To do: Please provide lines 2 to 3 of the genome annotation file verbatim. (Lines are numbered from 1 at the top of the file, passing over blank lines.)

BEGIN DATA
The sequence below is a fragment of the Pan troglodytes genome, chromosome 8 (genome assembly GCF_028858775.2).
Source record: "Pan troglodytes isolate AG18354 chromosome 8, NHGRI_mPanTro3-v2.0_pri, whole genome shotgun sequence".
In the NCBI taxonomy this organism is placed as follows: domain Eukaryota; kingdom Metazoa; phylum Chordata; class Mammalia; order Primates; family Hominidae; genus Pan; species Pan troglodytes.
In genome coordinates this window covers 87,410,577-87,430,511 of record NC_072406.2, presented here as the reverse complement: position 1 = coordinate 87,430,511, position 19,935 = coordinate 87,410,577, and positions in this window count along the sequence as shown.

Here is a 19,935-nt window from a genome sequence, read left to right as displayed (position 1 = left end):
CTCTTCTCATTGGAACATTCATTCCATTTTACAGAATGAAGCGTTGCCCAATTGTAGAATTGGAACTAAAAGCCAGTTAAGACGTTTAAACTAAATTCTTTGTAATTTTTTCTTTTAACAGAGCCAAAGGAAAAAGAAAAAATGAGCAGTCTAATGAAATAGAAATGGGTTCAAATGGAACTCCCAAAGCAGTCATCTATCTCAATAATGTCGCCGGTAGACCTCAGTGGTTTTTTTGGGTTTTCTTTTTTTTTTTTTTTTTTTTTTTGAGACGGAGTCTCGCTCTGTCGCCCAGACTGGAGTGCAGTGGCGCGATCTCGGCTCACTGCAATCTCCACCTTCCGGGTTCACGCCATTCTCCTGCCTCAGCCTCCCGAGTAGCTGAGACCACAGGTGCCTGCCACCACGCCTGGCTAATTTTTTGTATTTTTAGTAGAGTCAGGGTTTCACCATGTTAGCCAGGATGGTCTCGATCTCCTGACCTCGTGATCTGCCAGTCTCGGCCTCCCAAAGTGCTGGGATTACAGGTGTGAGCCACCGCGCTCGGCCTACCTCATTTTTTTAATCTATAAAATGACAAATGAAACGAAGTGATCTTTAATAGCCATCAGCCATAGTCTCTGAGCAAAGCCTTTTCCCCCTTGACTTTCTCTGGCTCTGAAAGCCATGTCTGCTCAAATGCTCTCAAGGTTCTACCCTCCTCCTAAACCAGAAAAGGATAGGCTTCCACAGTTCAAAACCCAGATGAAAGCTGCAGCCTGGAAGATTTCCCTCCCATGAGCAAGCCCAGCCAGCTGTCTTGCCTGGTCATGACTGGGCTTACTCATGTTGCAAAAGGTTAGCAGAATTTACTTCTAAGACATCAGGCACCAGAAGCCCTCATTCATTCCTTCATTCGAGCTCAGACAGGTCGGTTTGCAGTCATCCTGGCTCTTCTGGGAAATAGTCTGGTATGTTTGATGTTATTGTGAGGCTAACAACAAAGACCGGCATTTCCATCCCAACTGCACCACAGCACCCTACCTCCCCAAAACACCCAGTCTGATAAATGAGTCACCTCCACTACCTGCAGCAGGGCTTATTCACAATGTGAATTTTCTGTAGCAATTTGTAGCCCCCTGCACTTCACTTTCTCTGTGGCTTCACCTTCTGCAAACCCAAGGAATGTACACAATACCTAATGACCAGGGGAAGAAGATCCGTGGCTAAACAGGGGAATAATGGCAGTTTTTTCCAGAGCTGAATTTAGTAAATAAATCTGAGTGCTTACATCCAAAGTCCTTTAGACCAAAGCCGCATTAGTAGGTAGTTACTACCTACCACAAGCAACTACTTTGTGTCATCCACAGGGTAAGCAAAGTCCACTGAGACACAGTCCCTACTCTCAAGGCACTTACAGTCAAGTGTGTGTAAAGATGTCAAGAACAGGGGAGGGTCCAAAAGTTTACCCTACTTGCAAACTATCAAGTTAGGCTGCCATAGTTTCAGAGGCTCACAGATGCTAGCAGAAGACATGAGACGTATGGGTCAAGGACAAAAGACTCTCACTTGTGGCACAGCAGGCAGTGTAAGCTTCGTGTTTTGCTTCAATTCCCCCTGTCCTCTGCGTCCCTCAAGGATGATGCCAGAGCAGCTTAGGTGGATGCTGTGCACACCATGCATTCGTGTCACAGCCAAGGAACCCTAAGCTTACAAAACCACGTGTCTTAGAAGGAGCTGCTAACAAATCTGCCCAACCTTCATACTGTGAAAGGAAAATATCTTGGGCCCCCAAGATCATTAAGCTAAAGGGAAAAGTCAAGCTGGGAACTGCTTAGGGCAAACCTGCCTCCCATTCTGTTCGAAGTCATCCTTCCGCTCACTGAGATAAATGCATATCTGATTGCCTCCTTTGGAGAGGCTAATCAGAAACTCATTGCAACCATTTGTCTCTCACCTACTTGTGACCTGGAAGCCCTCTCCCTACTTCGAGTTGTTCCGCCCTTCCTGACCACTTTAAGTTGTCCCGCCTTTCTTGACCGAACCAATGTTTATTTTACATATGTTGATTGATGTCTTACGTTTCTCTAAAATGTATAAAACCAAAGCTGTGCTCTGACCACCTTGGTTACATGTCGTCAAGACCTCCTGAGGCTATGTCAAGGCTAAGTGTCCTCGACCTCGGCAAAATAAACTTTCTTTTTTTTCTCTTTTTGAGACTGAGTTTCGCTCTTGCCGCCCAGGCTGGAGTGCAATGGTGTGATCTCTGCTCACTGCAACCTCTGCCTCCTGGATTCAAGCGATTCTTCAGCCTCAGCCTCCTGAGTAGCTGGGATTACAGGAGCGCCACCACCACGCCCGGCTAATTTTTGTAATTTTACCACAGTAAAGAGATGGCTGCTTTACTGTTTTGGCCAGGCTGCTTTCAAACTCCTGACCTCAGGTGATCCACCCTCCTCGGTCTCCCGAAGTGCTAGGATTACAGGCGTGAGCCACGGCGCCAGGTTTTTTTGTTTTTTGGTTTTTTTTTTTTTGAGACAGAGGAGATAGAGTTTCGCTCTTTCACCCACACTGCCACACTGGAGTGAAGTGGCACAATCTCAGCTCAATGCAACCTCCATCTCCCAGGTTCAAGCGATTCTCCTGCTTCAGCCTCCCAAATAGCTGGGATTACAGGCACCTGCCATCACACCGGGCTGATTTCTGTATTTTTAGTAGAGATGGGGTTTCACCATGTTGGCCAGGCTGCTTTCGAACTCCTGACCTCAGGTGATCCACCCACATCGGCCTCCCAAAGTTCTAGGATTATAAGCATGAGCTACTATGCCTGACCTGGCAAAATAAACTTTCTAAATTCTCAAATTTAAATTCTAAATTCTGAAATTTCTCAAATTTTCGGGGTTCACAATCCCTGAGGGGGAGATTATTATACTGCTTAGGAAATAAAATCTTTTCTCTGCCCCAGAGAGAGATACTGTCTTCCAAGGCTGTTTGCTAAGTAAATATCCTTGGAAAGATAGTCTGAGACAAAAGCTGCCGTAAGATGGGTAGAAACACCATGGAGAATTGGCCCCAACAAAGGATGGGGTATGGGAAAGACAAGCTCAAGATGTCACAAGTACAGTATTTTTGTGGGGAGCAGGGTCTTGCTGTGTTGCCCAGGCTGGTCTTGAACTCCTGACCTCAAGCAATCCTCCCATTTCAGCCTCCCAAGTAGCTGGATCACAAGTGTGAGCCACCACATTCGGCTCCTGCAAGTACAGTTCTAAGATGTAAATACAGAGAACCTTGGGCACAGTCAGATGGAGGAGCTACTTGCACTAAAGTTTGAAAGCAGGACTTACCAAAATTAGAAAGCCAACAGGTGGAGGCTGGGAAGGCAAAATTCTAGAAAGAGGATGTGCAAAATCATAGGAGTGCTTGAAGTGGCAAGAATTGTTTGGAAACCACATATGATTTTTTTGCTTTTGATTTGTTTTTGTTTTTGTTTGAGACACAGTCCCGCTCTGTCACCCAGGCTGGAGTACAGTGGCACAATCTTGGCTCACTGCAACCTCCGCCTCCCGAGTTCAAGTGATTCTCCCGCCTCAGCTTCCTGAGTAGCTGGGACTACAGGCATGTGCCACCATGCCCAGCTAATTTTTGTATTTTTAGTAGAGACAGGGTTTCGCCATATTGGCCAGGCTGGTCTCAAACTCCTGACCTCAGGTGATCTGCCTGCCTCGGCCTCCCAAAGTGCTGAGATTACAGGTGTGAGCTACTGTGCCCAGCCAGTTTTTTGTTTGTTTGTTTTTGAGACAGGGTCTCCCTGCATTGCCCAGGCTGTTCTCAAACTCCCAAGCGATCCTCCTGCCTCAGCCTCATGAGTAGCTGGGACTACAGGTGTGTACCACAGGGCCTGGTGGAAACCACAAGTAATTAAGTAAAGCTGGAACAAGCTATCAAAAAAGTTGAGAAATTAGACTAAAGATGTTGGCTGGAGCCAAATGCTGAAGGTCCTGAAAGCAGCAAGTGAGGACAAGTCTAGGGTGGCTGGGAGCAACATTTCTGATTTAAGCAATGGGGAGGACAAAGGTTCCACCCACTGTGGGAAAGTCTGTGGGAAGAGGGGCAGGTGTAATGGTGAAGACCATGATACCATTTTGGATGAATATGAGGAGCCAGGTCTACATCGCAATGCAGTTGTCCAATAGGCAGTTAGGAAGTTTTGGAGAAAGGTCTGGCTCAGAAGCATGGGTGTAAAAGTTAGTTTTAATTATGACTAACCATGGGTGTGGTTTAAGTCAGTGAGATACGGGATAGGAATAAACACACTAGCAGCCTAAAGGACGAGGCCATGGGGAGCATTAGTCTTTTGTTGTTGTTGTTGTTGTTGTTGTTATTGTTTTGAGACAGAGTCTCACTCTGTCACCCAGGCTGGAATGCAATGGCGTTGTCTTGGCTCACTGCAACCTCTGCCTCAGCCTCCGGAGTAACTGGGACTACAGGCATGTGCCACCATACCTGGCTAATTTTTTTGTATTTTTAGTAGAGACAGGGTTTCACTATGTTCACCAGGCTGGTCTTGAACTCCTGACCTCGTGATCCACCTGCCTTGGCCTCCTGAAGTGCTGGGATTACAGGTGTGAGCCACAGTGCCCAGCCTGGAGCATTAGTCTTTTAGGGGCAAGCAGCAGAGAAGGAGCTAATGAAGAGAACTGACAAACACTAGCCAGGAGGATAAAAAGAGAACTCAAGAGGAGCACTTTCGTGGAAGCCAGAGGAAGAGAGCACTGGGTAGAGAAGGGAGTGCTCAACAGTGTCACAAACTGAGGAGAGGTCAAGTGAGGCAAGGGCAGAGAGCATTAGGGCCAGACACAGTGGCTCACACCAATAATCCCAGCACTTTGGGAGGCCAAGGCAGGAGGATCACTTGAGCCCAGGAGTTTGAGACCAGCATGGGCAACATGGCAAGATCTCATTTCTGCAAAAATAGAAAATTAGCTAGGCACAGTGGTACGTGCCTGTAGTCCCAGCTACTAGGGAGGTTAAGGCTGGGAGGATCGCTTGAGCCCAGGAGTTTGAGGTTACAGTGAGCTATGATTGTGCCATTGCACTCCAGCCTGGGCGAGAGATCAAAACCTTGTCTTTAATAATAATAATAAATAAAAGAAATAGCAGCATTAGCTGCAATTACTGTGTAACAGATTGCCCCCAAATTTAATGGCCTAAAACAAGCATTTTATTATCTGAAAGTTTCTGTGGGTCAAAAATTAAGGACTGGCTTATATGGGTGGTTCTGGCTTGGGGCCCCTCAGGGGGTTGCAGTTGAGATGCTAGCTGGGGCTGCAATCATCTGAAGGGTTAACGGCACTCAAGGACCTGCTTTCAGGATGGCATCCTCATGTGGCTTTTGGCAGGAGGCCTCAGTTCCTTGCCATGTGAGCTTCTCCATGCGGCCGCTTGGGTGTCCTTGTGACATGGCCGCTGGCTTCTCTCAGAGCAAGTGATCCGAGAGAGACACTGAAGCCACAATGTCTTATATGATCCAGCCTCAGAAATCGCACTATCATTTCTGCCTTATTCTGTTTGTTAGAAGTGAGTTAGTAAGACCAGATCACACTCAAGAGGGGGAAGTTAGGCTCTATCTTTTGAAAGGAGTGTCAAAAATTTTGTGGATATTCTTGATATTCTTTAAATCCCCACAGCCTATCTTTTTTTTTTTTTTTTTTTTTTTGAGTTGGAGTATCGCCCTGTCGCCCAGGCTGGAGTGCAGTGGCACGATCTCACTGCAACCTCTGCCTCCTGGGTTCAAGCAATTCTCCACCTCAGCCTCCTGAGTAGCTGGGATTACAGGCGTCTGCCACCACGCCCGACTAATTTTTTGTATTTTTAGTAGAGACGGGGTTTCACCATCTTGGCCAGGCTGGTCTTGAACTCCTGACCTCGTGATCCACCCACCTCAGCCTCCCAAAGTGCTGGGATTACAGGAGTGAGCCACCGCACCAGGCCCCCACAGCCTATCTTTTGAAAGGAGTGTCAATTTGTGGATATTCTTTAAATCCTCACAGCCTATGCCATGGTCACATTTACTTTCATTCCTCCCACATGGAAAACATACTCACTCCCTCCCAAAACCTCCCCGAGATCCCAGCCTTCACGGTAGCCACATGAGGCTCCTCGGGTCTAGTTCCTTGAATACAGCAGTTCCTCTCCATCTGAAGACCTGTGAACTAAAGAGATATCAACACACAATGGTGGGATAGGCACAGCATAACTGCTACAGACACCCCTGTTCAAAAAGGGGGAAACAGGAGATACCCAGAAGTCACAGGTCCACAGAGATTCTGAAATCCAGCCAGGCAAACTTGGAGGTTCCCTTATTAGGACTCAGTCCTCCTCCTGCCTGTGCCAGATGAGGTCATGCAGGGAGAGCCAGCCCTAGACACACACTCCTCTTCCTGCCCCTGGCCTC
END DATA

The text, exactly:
Source record: "Pan troglodytes isolate AG18354 chromosome 8, NHGRI_mPanTro3-v2.0_pri, whole genome shotgun sequence".
In the NCBI taxonomy this organism is placed as follows: domain Eukaryota; kingdom Metazoa; phylum Chordata; class Mammalia; order Primates; family Hominidae; genus Pan; species Pan troglodytes.